Thanks you for your answer. I am not convinced that the Moringa seeds will kill sufficient bacteria to make the water suitable for drinking (of course this will depend on the quality of the water source used). The quote to provided confirms that only some of bacterias will be killed by the seeds. The two academic papers you have referred to also confirms this. The paper by Mangale et al for example describe tests results from using Moringa seeds to clean river water. They write that: "MPN means total coli forms which are calculated quantitative....After the treatment, MPN / 100 ml coli form was decreased from low dose to high level dose of M. oleifera seed powder. The MPN was present in the range 20 - 180 coli forms/ml in all samples after the treatment which indicates that it is above the limits of WHO standards (Graph No. 10). The presence of MPN gives direct proof of dangerous impurities of water, and therefore treated samples are not safe for drinking purpose." In the conclusion they furthermore suggest: "If we can use combined Moringa oleifera seed powder and chlorine it can give best results and the water can be suitable for drinking".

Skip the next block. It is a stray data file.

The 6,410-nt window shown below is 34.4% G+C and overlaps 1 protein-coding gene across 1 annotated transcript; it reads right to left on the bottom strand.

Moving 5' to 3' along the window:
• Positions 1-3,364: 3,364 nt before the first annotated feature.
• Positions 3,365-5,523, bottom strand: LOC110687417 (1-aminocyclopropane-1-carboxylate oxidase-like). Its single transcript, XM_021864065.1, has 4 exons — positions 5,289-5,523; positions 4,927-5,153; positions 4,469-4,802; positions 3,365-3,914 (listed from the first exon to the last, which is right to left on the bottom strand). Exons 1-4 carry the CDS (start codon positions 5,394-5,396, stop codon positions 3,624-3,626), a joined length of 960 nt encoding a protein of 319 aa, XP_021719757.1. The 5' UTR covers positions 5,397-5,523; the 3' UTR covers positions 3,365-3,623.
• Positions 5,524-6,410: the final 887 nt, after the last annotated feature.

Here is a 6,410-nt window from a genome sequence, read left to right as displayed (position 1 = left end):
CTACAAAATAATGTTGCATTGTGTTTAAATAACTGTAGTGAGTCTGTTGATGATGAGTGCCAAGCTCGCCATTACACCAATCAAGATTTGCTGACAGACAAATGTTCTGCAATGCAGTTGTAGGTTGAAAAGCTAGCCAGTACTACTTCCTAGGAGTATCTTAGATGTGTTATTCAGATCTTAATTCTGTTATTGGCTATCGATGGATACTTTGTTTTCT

I think using Moringa seeds is a fantastic idea and should definitely be further explored. There might be ways of improving its anti-bacterial abilities or maybe it can be combined with chlorine, a ceramic filter or maybe a sand covered with silver.
Interesting idea Eric. I like the potential dual purpose of the seeds as a great source of nutrition. Looking at the research you have provided it seems like moringa seeds are a great flocculant, but doesn't lower the levels of pathogens sufficiently for consumptions. Maybe you could combine the moringa seeds with some secondary treatment?